Laemmle's Ahrya Fine Arts Theatre

8556  Wilshire Blvd.   | map |   

Beverly Hills, CA 90211



The news:  Laemmle Theatres is managing the Fine Arts again after a September 18, 2015 re-opening. Their blog post about the company's return to the venue noted the new name, the Ahrya Fine Arts. The name is that of the eldest son of the building's new owner, Shawn Far. Mr. Far is in the clothing business downtown (Vertigo USA) and lives in Beverly Hills.

Original opening:  April 21, 1937 as the Wilshire Regina Theatre. On the screen was "That Girl From Paris" and "Black Legion" plus a March of Time newsreel and a cartoon. 

The construction cost was $75,000. The building once sported a nice vertical sign at the center of the facade.  According to TJ Edwards on Cinema Tour the opening day advertising mentioned a "Magic Fountain for Young and Old" and a "Theaterette in Ladies Lounge." 

Seating: 433 currently, 700 after the 1948 remodel, allegedly 800 at the opening.

Architect:  Seattle-based B. Marcus Priteca, who was primarily known for his earlier work in many cities for the Pantages circuit. In the L.A. area, he also did three houses for Warner Brothers in San Pedro (still going strong), Beverly Hills (demolished) and Huntington Park (a retail conversion).

Priteca is credited in an October 2013 City of Beverly Hills Cultural Heritage Commission report that started the landmarking process for the theatre. The Arcadia Publishing book "Theatres in Los Angeles" has a photo of the Fine Arts on page 84 and their copy says the building was designed by B. Marcus Priteca and S.E. Sonnichen, the latter probably being the local "associate architect."

Status: Alive and well again under Laemmle management. It's still a single screen house.

History: The name was changed to the Fine Arts Theatre in December, 1948 after a renovation by Fox West Coast Theatres. The opening attraction on December 28 was "The Red Shoes" with lots of stars attending.

The Fine Arts continued to be operated by Fox West Coast (then National General and finally Mann Theatres) until December 1985, then by Laemmle Theatres.  Laemmle had purchased the building in 1984 after Mann declined. The theatre was operated by Laemmle until 1993.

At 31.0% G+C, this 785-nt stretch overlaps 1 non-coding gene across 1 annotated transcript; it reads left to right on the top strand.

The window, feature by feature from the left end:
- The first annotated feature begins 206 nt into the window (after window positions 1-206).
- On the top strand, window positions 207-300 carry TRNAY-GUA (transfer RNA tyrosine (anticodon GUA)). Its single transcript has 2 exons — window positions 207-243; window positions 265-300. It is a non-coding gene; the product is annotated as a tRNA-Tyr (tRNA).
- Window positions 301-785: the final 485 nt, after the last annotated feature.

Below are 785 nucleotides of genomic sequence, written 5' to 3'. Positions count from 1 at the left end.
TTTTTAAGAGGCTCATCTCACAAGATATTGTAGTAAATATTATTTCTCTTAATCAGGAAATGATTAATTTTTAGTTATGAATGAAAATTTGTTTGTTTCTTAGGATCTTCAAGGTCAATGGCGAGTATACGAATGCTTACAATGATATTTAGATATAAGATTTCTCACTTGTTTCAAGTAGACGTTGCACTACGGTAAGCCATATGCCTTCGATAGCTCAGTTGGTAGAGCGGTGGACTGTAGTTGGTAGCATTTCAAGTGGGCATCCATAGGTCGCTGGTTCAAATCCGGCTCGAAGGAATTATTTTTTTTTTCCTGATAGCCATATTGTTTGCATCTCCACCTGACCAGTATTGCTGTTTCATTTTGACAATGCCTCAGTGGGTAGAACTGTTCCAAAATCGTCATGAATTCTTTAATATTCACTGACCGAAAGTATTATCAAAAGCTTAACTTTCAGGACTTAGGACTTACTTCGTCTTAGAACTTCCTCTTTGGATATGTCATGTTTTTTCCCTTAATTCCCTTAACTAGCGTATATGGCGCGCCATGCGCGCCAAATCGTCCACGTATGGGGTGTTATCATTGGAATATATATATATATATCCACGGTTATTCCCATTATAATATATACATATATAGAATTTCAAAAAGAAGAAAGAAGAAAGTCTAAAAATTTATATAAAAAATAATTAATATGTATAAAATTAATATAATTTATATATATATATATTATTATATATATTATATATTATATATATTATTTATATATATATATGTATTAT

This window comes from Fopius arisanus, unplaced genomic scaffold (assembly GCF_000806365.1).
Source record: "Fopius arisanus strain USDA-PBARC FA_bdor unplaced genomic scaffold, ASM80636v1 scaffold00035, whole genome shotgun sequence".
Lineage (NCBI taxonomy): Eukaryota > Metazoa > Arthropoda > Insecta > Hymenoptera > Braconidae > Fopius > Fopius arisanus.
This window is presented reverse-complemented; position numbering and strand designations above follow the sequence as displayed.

In 1993 Italian Film distributor Cecci Gori purchased the building from Laemmle. After Laemmle's exit, Landmark Theatres was then the operator for a while.

Joseph Musil, who also designed the renovations of the El Capitan and Crest, supervised a 1994 renovation for Cecci Gori. after the renovation the theatre was known as the Cecci Gori Fine Arts.

The lobby was pushed into the auditorium a bit and larger screen (14' x 33') installed in front of the proscenium. The concession area was expanded and restrooms enlarged using what had been adjacent retail space.

It closed in 2004 and was then leased to Screening Services Group / Classic Movie Theatres in 2005.  This operation ran a few films commercially but then the theatre just became a venue open for screenings and special events and got equipped for 2K digital. In 2009 it again became the Cecci Gori Fine Arts Cinema and for a while was undergoing renovation work.

In 2010 the building was sold to Singaporean conglomerate Spice Global for $4 million. They had intended to triplex the venue and run Bollywood films. In 2012, those plans were abandoned and the theatre was put up for sale again. Curbed LA posted the story at the time, which they picked up from the Daniel Miller story in Hollywood Reporter.